Deep in the softly lit, marble halls of the Back Bay’s Westin Copley Place lies a secret garden of sorts in Japanese restaurant ShabuMaru. Real plants burst from the wall, boasting a rich array of greens. The same richness is delivered right to the table in the form of vegetables and meat that are bright, fresh and sourced from farms only a stone’s throw from the bustle of the city.
“It [locally-sourced food] provides a different kind of experience,” said Luke Arcovio, operations manager at Shabu. “It’s enriching and rewarding to know that … what you’re eating is from the area. It’s Japanese style but also very local.”
Shabu specializes in “hot pot,” a Japanese cuisine in which guests are offered an array of raw meat, seafood, tofu and vegetables that they cook in a pot of broth right on the table.
It’s a style that’s become much more prominent over the last 10 to 15 years, Arcovio said, especially in Boston. A simple Google search yields an entire list of hot pot restaurants scattered across the city and into the suburbs, yet Arcovio said Shabu offers a unique experience.
“There are so many variations of hot pot, but the offerings in Boston are limited,” he said. “A lot of them lean toward flavoring broths or customizable menu choices. There wasn’t enough focus on ingredients and quality.”
The Shabu team decided to draw their ingredients from local farmers, Arcovio said, making the rounds at farmer’s markets and utilizing connections established through Shabu’s sister restaurant, Douzo, a sushi lounge also located in Back Bay. This required some research into not only what farmers were selling and what people would buy, but also which ingredients would be harmonious with Shabu’s signature style.
“Eggplant … is not so good boiled,” he said. “We wanted what would be consumed as delicious in this style of cuisine.”
With the change of seasons will come a change in what produce is available locally, something Arcovio said will provide a natural way to mix up the menu at Shabu.
“We offer that consistency of place, but you’re also being exposed to new things,” he said.
Shabu offers diners the choice of rib eye, short rib, chicken, lamb, pork, seafood or vegetables to be paired with a mushroom-based vegetable broth or a chicken broth, both made in the Shabu kitchen every morning. Bowls of the broth are carried out in metal vats and placed in heating spaces in the table. Once the broth is boiling, which takes only about a minute or two, diners can cook the meat and vegetables to their liking.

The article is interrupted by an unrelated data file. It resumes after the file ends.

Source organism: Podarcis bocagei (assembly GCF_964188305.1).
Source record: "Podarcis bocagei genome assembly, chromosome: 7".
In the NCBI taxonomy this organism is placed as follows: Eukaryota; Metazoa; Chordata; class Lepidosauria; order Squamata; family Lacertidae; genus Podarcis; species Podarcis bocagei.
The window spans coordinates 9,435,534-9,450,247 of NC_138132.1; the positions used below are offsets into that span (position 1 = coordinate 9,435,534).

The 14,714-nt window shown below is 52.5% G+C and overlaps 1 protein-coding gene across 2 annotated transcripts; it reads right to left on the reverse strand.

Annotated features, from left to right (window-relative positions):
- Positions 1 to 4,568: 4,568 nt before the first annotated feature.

The meat — all local except for the Japan-imported Wagyu beef — is served in delicately thin slices, rolled up and arranged on a rectangular plate, Arcovio explained. The vegetables arrive spilling out of a sturdy wooden bowl and bursting with color — bright tomatoes, vividly green broccoli, sunny butternut squash and pure white daikon radishes.
Because the restaurant is located in a hotel, Arcovio said Shabu gets a lot of customers who know their way around a hot pot. Yet he assured that the staff is willing to walk anyone through the process.
“We’re very simple,” he said, referring to Shabu’s relatively small selection of appetizers, including dishes such as a neon green, delightfully tangy seaweed salad and a small plate stacked with warm edamame. “It’s an alternative to fine dining, where you have your appetizers and then you wait 20 minutes before your entrée is served and then maybe in 40 minutes, you have dessert. It’s less structured than that. We disregard eating as a method and focus on dining for enjoyment.”
And there’s certainly enjoyment to be had in the process of dunking different items in one’s broth of choice and then selecting a dipping sauce — a citrus-tinged ponzu or a rich sesame. A combination of garnishes can be used in the sauces or added to the broth itself — chili relish, scallions, crushed daikon radish and pureed garlic. The entire process places the diner in a sweet spot between feeling like both a seasoned chef and a mad scientist.
“We’re giving people a memory and an experience,” Arcovio said. “We’re trying to provide a connection with a different kind of cuisine, so we source everything we can to local farmers.”
But soon enough, this practice that is seen as a novelty could become the norm. Rachael Garrett, an assistant professor in the earth and environment department at Boston University’s College of Arts and Sciences, said she has seen an increase in awareness about what we eat.
“It’s [sustainable food] much more a part of the consciousness of society than 10 years ago,” she said, citing the success of stores like Whole Foods and authors like Michael Pollan, whose 2006 work “The Omnivore’s Dilemma” broke down how food arrives on our plates.
Although it’s usually more expensive for restaurants to source their food locally, the financial relationship forged between a farm in Framingham and a restaurant on Newbury Street can be sustaining to both, Garrett said. And with more consumers for a higher end market, she added, some restaurants can afford to take on the higher cost.
“There’s some sort of demand that restaurants are picking up on,” she said. “And as a consumer, it feels like you’re doing your part by supporting local farmers and businesses trying a different model … It’s nice to be able to contribute to that with your pocketbook.”
More than anything else, however, what it boils down to at Shabu is building a community, Arcovio said. “We have a feeling here that Bostonians should be proud of eating things straight out of their own backyard.”